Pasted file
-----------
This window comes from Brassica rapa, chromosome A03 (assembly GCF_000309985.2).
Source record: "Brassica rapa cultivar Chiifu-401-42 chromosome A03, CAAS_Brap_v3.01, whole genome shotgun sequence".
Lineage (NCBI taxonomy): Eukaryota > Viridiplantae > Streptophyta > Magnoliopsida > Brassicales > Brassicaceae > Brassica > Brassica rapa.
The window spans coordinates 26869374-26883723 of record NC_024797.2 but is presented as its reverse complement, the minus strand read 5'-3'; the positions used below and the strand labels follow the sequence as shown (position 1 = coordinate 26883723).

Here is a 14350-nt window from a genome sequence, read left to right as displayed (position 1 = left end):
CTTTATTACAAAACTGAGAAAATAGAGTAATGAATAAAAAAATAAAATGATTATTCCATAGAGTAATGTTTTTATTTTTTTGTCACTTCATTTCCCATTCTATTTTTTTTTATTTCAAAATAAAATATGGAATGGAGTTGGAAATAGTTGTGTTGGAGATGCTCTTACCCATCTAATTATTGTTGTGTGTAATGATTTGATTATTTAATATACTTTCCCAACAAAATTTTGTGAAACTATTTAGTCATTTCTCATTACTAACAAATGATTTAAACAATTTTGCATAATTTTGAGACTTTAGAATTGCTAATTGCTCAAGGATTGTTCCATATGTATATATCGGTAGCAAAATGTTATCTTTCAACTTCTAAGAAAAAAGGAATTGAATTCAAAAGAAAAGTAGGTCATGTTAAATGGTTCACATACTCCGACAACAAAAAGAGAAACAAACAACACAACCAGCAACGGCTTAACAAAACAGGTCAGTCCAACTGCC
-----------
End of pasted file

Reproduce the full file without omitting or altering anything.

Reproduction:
This window comes from Brassica rapa, chromosome A03 (assembly GCF_000309985.2).
Source record: "Brassica rapa cultivar Chiifu-401-42 chromosome A03, CAAS_Brap_v3.01, whole genome shotgun sequence".
Lineage (NCBI taxonomy): Eukaryota > Viridiplantae > Streptophyta > Magnoliopsida > Brassicales > Brassicaceae > Brassica > Brassica rapa.
The window spans coordinates 26869374-26883723 of record NC_024797.2 but is presented as its reverse complement, the minus strand read 5'-3'; the positions used below and the strand labels follow the sequence as shown (position 1 = coordinate 26883723).

Here is a 14350-nt window from a genome sequence, read left to right as displayed (position 1 = left end):
CTTTATTACAAAACTGAGAAAATAGAGTAATGAATAAAAAAATAAAATGATTATTCCATAGAGTAATGTTTTTATTTTTTTGTCACTTCATTTCCCATTCTATTTTTTTTTATTTCAAAATAAAATATGGAATGGAGTTGGAAATAGTTGTGTTGGAGATGCTCTTACCCATCTAATTATTGTTGTGTGTAATGATTTGATTATTTAATATACTTTCCCAACAAAATTTTGTGAAACTATTTAGTCATTTCTCATTACTAACAAATGATTTAAACAATTTTGCATAATTTTGAGACTTTAGAATTGCTAATTGCTCAAGGATTGTTCCATATGTATATATCGGTAGCAAAATGTTATCTTTCAACTTCTAAGAAAAAAGGAATTGAATTCAAAAGAAAAGTAGGTCATGTTAAATGGTTCACATACTCCGACAACAAAAAGAGAAACAAACAACACAACCAGCAACGGCTTAACAAAACAGGTCAGTCCAACTGCC